The next morning the lieutenant made his appearance bright and early, and said that he had raised a hundred dollars for me by representing me as a Union woman who was flying from persecution in the Confederacy, and who had brought important information into the lines. This money I regarded as lawful spoils of war and therefore had no hesitation in accepting it. Expressing my gratitude to my friend for his zeal in my behalf, I said that he would place me under still further obligations if he would aid me in obtaining some better clothing than that I had on. He expressed the greatest desire to oblige me, and taking half of the money, he invested a good portion of it in a stylish bonnet, a handsome piece of dress goods, and a pair of shoes. He also presented me with a number of little articles, which I was given to understand were meant for testimonials of his individual regard.
During the day I was called upon by several officers and others, and one lady — an officer’s wife — loaned me a dress to wear until mine should be finished. Taking my piece of goods to the dressmaker’s, I stated that I was in a great hurry, and she accordingly promised to have it finished by the next evening. Thus, I was in a short time fitted out in good style. … My new friends were extremely anxious to know exactly what was going on within the rebel lines and asked me all sorts of questions. I endeavored to gratify their curiosity as well as I could without committing myself too much, and in return made an effort to find out what I was so desirous of knowing about the contemplated movement of the Federal troops.
I did not have a great deal of trouble in learning very nearly everything that was to be learned about the number and disposition of the [Federal] troops along the line of the Memphis and Charleston Railroad. … This information I promptly communicated to my [Confederate] confidant. … The concentration of the Federal force at Colliersville, I had every reason to believe, was induced by the dispatch I delivered to Gen. Washburn. At any rate, it had the effect of leaving a gap in the Federal line beyond Grand Junction for [Confederate Lt. Gen. Nathan Bedford] Forrest to step through; and, when in a day or two, intelligence was received that he was on a grand raid through western Tennessee, I knew that the plot in which I had been engaged had succeeded in the best manner.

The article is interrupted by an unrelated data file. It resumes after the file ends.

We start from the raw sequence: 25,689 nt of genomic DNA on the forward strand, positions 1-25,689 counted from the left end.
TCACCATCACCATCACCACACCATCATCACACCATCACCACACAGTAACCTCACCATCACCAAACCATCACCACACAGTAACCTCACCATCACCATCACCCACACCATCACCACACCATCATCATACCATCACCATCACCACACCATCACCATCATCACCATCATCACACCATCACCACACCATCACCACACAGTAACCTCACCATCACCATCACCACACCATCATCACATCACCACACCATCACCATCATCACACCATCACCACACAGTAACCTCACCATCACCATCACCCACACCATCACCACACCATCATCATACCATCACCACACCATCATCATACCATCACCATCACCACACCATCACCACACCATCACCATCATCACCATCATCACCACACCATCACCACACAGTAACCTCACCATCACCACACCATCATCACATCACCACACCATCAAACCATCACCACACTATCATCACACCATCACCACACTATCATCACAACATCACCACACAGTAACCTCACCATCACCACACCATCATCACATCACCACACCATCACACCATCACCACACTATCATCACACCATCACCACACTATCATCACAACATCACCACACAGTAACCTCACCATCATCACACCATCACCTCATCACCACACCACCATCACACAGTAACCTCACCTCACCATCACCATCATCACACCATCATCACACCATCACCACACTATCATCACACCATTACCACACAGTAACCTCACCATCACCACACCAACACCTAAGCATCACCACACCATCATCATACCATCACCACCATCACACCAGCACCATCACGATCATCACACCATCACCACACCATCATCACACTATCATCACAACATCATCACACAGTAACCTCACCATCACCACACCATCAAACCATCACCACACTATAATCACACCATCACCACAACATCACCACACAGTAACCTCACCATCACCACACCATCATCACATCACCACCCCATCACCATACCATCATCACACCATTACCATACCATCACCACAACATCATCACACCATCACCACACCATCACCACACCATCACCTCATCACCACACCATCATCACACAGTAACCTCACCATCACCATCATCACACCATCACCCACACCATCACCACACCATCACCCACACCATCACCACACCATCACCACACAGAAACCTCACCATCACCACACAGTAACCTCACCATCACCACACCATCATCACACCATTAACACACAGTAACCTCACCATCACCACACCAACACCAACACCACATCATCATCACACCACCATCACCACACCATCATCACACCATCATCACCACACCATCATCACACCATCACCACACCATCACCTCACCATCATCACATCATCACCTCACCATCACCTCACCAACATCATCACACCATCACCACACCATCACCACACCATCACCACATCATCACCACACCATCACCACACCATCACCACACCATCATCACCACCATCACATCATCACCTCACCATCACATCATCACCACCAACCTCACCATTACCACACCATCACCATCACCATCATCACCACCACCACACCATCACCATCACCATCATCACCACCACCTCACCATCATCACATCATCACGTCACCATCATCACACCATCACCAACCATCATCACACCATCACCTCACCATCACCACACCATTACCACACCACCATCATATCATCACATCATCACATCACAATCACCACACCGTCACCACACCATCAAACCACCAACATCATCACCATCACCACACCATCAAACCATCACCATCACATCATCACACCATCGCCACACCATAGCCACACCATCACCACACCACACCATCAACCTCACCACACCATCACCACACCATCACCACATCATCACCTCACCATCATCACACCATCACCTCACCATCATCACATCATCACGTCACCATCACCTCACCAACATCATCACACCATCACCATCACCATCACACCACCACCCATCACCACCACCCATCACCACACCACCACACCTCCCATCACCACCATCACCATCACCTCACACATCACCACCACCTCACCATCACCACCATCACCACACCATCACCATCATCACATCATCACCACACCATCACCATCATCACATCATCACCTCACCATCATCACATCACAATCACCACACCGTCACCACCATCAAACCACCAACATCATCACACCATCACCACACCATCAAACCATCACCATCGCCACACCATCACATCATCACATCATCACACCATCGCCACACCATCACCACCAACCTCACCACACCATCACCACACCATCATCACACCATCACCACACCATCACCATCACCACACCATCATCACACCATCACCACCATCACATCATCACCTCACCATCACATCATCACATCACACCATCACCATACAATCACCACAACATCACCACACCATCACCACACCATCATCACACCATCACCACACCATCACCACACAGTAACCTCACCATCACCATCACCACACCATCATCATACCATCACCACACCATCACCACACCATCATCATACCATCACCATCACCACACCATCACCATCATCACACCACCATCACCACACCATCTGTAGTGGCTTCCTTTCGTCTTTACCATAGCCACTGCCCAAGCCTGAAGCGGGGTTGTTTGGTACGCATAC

I made a great to-do when the news of Forrest’s raid was received and pretended to be frightened lest an attack should be made on Memphis and the rebels should capture me. The fact is that Forrest, before he got through, did come very near the city, and some of my new acquaintances were just as much frightened in reality as I pretended to be. He, however, did not make any demonstration in the city, but after a brilliant campaign of several weeks slipped by the Federals again, carrying back with him into Mississippi sufficient cattle and other booty to amply repay him for his trouble.
I thought that I had reason to congratulate myself upon the success of the enterprise in which I had been engaged. Taking it altogether, it was as well planned and as well executed a performance as any I ever attempted during the whole of my career in the Confederate service.
My friend the lieutenant, whose regard for me really increased with each succeeding interview, was obliged to return to his camp after having assisted me in obtaining a new outfit. In a day or two, however, he returned, having obtained a ten days’ leave of absence, and he began to increase the zealousness of his attentions. On his return to Memphis he brought with him a fine horse, which he claimed to have captured, and said that it should be reserved for my use, if I would accept of it, so long as I remained in the city. I was not at all averse to having a good time, although I was beginning to wonder how I was ever to get back to my starting-place again, and I rode out [several] times with the lieutenant and accepted his escort on all occasions that he offered it.
It was while attending church on the Sunday following the arrival on leave of this rather overattentive young gentleman that something occurred which caused a very material alteration in my plans, which induced me to abandon my design to return to Mobile, and which resulted in my entering upon an entirely new field of operations. I, of course, at the time, had no idea whatever how things were going to turn out, but if all had been arranged beforehand they could not have turned out more in accordance with my desires.
During the service I noticed in the congregation a Confederate officer in citizen’s clothes, whom I knew by sight, and who belonged to my brother’s command. He did not know me, especially as a woman, although he had seen me a number of times attired in the uniform of a Confederate officer. I was most desirous of communicating with him for the purpose of inquiring about my brother, of whom I had received no intelligence whatever for a number of months. So, after the service was over, I watched him as he left the church, and seeing him turn the corner, said to the lieutenant, “Let us take a walk down this street.” Keeping him in sight, I saw him turn down towards the Hardwick House and consequently suggested to the lieutenant that it would perhaps be as well to return to the hotel instead of indulging in a promenade. My escort thought that I was disposed to be whimsical but I did not bother myself very greatly about his opinion of me one way or the other, being now only intent upon devising some means of obtaining an interview with the disguised Confederate.